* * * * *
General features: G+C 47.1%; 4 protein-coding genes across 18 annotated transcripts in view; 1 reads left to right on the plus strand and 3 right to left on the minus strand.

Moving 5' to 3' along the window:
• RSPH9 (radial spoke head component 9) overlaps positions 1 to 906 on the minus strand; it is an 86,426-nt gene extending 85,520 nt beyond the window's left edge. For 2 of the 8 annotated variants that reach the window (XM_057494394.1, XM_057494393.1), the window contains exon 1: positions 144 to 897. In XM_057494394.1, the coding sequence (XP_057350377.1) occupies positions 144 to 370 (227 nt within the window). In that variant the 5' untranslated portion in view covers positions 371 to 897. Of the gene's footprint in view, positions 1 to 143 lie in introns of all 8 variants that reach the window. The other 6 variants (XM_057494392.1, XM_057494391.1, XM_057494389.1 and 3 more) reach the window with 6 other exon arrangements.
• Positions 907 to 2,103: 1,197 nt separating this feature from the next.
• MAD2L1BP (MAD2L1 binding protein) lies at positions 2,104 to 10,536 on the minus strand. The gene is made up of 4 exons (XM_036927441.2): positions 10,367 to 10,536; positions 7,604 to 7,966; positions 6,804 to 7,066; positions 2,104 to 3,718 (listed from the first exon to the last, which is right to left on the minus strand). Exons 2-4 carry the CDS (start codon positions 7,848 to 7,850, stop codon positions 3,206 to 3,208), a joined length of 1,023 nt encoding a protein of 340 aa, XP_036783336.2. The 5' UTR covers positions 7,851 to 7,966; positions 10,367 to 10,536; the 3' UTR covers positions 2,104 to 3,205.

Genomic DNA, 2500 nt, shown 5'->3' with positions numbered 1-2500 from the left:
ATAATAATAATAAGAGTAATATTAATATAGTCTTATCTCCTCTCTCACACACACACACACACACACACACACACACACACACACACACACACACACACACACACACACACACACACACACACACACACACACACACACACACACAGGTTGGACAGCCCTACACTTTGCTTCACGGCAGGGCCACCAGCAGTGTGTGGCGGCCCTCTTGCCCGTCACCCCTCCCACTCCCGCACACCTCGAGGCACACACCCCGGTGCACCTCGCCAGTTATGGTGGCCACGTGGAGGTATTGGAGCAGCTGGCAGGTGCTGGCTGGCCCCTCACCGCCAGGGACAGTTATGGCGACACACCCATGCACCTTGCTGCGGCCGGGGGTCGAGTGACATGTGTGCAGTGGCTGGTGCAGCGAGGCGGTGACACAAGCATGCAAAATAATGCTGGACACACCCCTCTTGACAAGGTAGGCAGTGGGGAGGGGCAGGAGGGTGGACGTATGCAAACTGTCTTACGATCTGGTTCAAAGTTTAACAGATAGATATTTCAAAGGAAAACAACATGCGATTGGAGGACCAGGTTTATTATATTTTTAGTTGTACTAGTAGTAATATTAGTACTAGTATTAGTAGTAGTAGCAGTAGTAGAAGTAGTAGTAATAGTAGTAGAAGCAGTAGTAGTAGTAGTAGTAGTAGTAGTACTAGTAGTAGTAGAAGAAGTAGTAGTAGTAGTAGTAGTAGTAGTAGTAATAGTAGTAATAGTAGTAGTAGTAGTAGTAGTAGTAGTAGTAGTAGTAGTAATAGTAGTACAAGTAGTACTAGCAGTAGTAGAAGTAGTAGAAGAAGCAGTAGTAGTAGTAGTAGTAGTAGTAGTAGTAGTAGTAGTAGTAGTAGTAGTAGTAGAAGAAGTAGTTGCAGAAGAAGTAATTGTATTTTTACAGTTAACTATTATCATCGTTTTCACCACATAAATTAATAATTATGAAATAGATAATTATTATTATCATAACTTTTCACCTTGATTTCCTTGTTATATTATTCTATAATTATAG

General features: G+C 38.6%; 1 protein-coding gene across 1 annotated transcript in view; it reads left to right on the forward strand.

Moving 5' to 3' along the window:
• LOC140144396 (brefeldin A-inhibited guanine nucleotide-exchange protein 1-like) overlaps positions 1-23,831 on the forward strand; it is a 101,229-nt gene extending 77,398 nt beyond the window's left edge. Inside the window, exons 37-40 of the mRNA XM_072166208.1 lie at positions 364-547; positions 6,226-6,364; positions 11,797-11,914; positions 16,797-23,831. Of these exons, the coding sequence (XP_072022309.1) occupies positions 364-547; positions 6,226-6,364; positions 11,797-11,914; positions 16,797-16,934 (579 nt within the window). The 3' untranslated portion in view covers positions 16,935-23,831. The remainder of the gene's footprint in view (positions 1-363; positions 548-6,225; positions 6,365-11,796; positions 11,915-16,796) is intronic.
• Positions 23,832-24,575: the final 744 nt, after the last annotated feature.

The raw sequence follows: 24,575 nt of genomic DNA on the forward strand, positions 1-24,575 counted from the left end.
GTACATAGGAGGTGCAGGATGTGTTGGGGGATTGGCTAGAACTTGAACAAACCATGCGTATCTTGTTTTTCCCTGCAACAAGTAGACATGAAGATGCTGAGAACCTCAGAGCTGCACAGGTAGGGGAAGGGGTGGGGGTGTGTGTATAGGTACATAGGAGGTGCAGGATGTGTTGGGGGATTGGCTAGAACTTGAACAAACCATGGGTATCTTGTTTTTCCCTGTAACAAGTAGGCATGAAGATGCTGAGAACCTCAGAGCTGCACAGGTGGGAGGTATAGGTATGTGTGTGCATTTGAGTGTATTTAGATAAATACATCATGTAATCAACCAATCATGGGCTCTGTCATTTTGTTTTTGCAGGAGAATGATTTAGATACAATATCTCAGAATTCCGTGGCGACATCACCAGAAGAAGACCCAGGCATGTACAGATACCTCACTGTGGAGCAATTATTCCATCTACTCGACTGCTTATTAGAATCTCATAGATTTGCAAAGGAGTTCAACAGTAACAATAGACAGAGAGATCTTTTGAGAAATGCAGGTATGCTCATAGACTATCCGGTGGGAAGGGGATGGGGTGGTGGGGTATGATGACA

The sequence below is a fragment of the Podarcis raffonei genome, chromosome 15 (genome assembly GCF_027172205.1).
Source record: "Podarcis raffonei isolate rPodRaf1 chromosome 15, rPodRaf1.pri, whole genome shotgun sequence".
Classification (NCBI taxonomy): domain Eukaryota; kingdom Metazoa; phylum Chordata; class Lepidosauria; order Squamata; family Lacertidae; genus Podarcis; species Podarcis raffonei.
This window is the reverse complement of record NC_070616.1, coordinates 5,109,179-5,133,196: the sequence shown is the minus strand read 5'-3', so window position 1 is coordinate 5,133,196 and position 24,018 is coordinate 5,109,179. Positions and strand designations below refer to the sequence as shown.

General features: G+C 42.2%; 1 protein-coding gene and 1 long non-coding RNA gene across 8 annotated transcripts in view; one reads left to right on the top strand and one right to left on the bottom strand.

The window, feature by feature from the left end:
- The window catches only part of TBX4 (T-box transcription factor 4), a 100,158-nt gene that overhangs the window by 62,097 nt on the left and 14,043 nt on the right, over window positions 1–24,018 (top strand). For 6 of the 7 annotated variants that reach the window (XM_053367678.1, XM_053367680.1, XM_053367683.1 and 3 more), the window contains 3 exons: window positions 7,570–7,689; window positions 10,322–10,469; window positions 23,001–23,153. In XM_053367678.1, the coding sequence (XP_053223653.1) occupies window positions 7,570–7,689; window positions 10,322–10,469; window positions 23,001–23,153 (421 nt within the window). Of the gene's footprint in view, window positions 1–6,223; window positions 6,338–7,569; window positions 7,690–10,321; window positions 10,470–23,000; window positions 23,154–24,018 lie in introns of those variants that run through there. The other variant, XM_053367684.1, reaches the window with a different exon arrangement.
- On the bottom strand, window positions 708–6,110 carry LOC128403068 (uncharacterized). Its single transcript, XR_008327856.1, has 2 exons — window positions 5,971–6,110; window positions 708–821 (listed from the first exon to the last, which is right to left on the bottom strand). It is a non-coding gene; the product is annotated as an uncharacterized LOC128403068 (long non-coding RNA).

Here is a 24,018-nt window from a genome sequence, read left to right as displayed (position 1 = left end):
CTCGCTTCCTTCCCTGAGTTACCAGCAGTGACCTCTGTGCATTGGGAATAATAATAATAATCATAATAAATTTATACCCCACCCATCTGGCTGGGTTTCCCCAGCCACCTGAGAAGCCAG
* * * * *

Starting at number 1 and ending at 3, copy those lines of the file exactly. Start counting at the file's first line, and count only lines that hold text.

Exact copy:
General features: G+C 47.1%; 4 protein-coding genes across 18 annotated transcripts in view; 1 reads left to right on the plus strand and 3 right to left on the minus strand.

Moving 5' to 3' along the window:
• RSPH9 (radial spoke head component 9) overlaps positions 1 to 906 on the minus strand; it is an 86,426-nt gene extending 85,520 nt beyond the window's left edge. For 2 of the 8 annotated variants that reach the window (XM_057494394.1, XM_057494393.1), the window contains exon 1: positions 144 to 897. In XM_057494394.1, the coding sequence (XP_057350377.1) occupies positions 144 to 370 (227 nt within the window). In that variant the 5' untranslated portion in view covers positions 371 to 897. Of the gene's footprint in view, positions 1 to 143 lie in introns of all 8 variants that reach the window. The other 6 variants (XM_057494392.1, XM_057494391.1, XM_057494389.1 and 3 more) reach the window with 6 other exon arrangements.